Uno sabe que Google sirve para muchas cosas, pero el artículo «Postcards from planet Google» (hay que registrarse para leerlo) da una idea todavía más impresionante de lo que Google puede hacer. Como recibe 150 millones de peticiones al día, el buscador puede seguir con precisión los movimientos de intereses en la Internet global, siguiendo tendencia en tiempo real, y prediciendo tendencias futuras. Una historia de tendencia en acción:
But the most trivial events may also register on Google’s sensitive cultural seismic meter.
The logs team came to work one morning to find that «carol brady maiden name» had surged to the top of the charts.
Curious, they mapped the searches by time of day and found that they were neatly grouped in five spikes: biggest, small, small, big and finally, after a long wait, another small blip. Each spike started at 48 minutes after the hour.
As the logs were passed through the office, employees were perplexed. Why would there be a surge in interest in a character from the 1970’s sitcom «The Brady Bunch»? But the data could only reflect patterns, not explain them.
That is a paradox of a Google log: it does not capture social phenomena per se, but merely the shadows they cast across the Internet.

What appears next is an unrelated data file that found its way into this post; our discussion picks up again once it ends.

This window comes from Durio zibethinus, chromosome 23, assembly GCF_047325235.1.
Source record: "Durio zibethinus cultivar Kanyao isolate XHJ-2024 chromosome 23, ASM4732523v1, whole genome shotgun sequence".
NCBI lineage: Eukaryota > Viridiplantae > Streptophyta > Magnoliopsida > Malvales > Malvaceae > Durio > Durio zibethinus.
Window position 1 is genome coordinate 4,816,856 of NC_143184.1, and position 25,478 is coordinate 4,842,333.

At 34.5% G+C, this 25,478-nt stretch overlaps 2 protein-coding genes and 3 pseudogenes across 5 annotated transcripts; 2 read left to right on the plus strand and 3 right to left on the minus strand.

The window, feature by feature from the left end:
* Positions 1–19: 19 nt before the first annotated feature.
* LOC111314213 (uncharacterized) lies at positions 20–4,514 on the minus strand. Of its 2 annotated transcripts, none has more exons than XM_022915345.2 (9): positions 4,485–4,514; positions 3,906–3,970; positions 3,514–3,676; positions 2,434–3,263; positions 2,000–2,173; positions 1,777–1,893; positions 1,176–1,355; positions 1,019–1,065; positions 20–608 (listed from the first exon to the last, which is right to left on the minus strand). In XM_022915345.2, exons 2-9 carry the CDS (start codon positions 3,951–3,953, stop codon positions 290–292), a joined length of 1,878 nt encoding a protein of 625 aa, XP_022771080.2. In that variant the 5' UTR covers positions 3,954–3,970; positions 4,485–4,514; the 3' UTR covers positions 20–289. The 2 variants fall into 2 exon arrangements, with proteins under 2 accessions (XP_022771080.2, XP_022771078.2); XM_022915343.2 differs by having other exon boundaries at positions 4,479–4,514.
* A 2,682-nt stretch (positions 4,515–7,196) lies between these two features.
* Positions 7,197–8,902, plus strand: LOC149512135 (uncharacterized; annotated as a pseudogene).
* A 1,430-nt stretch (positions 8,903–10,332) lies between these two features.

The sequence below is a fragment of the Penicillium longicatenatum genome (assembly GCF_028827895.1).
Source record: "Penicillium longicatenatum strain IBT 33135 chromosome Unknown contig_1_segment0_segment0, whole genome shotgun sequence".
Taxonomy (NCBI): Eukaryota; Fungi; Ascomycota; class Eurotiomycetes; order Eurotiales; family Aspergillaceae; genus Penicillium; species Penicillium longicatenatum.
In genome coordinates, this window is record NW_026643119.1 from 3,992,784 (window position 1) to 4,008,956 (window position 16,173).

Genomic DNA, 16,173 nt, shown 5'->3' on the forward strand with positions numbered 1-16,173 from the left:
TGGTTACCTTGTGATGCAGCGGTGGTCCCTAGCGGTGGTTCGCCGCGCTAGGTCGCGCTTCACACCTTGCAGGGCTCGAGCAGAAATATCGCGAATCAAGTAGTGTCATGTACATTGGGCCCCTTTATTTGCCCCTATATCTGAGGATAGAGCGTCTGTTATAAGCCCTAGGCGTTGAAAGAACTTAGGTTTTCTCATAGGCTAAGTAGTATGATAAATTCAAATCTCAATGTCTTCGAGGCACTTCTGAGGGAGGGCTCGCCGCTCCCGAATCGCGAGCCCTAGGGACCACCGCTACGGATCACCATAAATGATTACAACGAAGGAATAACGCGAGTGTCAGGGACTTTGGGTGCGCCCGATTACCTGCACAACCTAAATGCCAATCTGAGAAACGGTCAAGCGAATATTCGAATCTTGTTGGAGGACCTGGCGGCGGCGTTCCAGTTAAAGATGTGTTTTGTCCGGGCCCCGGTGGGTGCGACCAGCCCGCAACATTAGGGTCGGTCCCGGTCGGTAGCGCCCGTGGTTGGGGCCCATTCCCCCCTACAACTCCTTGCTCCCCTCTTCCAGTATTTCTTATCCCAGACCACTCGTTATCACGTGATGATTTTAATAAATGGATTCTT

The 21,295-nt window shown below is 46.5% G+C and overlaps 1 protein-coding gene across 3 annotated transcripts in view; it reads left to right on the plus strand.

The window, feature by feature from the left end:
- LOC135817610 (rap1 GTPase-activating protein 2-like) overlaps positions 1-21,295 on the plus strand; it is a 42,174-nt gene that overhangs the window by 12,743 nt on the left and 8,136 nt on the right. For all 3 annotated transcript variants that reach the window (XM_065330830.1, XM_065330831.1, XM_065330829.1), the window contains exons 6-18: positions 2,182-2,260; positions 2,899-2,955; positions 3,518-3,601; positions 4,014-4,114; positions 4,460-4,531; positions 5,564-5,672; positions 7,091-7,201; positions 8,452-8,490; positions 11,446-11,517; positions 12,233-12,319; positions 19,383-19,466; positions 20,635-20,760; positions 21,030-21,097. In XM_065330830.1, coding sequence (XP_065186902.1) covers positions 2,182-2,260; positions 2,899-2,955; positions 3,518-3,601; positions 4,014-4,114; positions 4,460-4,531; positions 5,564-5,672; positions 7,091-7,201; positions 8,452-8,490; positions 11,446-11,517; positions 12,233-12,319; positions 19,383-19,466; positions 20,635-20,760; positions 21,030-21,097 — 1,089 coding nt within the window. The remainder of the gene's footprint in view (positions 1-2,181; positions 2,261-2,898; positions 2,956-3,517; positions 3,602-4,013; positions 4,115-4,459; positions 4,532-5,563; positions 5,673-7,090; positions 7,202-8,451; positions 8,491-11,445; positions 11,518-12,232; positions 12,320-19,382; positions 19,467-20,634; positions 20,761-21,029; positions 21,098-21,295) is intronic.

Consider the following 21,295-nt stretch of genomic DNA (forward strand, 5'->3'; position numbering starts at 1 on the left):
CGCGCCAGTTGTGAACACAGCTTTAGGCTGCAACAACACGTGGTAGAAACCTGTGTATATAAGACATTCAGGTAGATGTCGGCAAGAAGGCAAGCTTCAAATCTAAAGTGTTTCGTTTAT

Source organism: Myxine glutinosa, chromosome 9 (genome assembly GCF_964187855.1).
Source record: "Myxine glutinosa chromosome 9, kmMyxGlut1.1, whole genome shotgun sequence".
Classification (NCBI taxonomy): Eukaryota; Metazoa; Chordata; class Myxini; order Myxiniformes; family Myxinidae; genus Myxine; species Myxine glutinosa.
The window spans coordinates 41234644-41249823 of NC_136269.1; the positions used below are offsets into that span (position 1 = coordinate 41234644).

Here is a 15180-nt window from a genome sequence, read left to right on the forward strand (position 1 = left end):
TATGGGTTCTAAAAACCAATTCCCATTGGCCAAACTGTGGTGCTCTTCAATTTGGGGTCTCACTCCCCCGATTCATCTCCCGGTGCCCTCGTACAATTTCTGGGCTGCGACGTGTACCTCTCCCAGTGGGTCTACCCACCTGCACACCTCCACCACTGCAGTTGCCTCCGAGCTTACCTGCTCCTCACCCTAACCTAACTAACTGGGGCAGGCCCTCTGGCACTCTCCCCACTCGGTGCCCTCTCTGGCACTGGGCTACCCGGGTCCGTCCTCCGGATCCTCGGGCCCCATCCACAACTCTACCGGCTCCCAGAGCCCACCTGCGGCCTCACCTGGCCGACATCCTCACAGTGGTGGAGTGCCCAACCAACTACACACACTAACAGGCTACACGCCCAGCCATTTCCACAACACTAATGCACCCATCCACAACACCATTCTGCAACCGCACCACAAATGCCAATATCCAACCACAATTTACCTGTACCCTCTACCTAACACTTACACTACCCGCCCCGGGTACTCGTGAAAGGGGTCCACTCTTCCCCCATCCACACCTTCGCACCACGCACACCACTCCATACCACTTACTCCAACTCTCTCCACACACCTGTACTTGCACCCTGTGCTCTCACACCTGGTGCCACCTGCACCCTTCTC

«The most interesting part is why,» said Amit Patel, who has been a member of the logs team. «You can’t interpret it unless you know what else is going on in the world.»
So what had gone on on April 22, 2001?
That night the million-dollar question on the game show «Who Wants to Be a Millionaire» had been, «What was Carol Brady’s maiden name?» Seconds after the show’s host, Regis Philbin, posed the question, thousands flocked to Google to search for the answer (Tyler), producing four spikes as the show was broadcast successively in each time zone.
And that last little blip?
«Hawaii,» Mr. Patel said.
Y en cuanto al poder predictivo:
Take Las Ketchup, a trio of singing sisters who became a sensation in Spain last spring with a gibberish song and accompanying knee-knocking dance similar to the Macarena.
Like a series of waves, Google searches for Las Ketchup undulated through Europe over the summer and fall, first peaking in Spain, then Italy, then Germany and France.
«The Ketchup Song (Hey Hah)» has already topped the charts in 18 countries. A ring tone is available for mobile phones. A parody of the song that mocks Chancellor Gerhard Schröder for raising taxes has raced to the top of the charts in Germany.
In late summer, Google’s logs show, Las Ketchup searches began a strong upward climb in the United States, Britain and the Netherlands.
Haven’t heard of Las Ketchup?
If you haven’t, Google predicts you soon will.
Por supuesto, se habla de sacarle partido comercial al asunto.